In comments of the Trigger By Void thread, Shaker Kevin Wolf asked about Law & Order: Special Victims Unit, which is the series in the Law & Order franchise that deals with, according to its opening narration, "sexually based offenses."
I've been thinking about my Law & Order addiction, which includes L&O Special Victims Unit, a program I am sure you do not watch as virtually every scene is just about every episode would contain a trigger. … Unfortunately, this means that as I think about the program, the very people most likely to have something really important to say do not watch it.
(That's only part of his comment; the rest you can find here.)

Well, I have watched L&O:SUV, although I rarely watch it anymore, and it's not because it triggers me, but because it infuriates me. Let me stipulate right up front that I have seen the occasional episode that I thought dealt well with whatever issue it was addressing, so what I'm saying from here on out isn't blanket condemnation, and no one needs to say, "But what about this episode?" and "But what about that episode?" I acknowledge there are some decent episodes.

That said, there are a lot of indecent episodes, in every sense of the word.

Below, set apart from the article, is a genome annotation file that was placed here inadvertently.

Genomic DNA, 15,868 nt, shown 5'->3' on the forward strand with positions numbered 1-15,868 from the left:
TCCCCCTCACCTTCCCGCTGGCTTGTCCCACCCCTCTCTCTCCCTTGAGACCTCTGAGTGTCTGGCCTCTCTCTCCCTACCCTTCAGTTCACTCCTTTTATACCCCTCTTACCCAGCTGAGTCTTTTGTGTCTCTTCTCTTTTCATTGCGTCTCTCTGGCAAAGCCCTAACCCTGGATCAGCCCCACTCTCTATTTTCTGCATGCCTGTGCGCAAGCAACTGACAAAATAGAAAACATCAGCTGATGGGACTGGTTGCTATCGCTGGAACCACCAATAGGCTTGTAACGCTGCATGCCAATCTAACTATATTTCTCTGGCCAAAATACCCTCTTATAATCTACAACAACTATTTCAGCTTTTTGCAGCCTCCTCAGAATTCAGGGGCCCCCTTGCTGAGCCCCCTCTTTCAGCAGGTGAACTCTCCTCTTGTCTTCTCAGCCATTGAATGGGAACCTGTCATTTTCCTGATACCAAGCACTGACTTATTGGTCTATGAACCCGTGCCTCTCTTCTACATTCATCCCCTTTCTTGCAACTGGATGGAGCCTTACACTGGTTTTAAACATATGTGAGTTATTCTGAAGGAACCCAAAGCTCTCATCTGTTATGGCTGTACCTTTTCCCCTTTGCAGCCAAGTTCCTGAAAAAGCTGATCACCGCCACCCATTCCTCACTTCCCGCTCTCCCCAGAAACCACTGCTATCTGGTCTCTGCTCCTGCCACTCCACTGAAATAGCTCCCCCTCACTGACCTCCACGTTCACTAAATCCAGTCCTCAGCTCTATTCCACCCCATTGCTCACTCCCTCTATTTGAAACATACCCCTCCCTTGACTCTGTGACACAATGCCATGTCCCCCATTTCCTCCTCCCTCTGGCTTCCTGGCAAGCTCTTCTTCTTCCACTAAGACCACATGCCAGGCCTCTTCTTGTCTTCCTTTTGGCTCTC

The show's biggest problem is that it uses the same formula as the original L&O, which is to regularly take stories "ripped from the headlines" and then present them with a Crazy Twist!!1! to undermine your expectations. (Dunh-dunh!) Except, when you're dealing with a subject like sexual assault, that big subversive twist tends to be making a woman the rapist! Or the rape accuser a liar! Which is not to say that women never sexually assault, or false rape accusations are never made, but both of those things happen in reality at a rate of <1%. I can guarantee you both of those things have happened at a rate higher than 1% in L&O:SVU.

Probably, someone, somewhere, with a lot of time and energy, has compared the sexual assault victims of L&O:SVU to the stats on real-life victims, and the two don't look anything alike. (Ditto sexual assaulters.)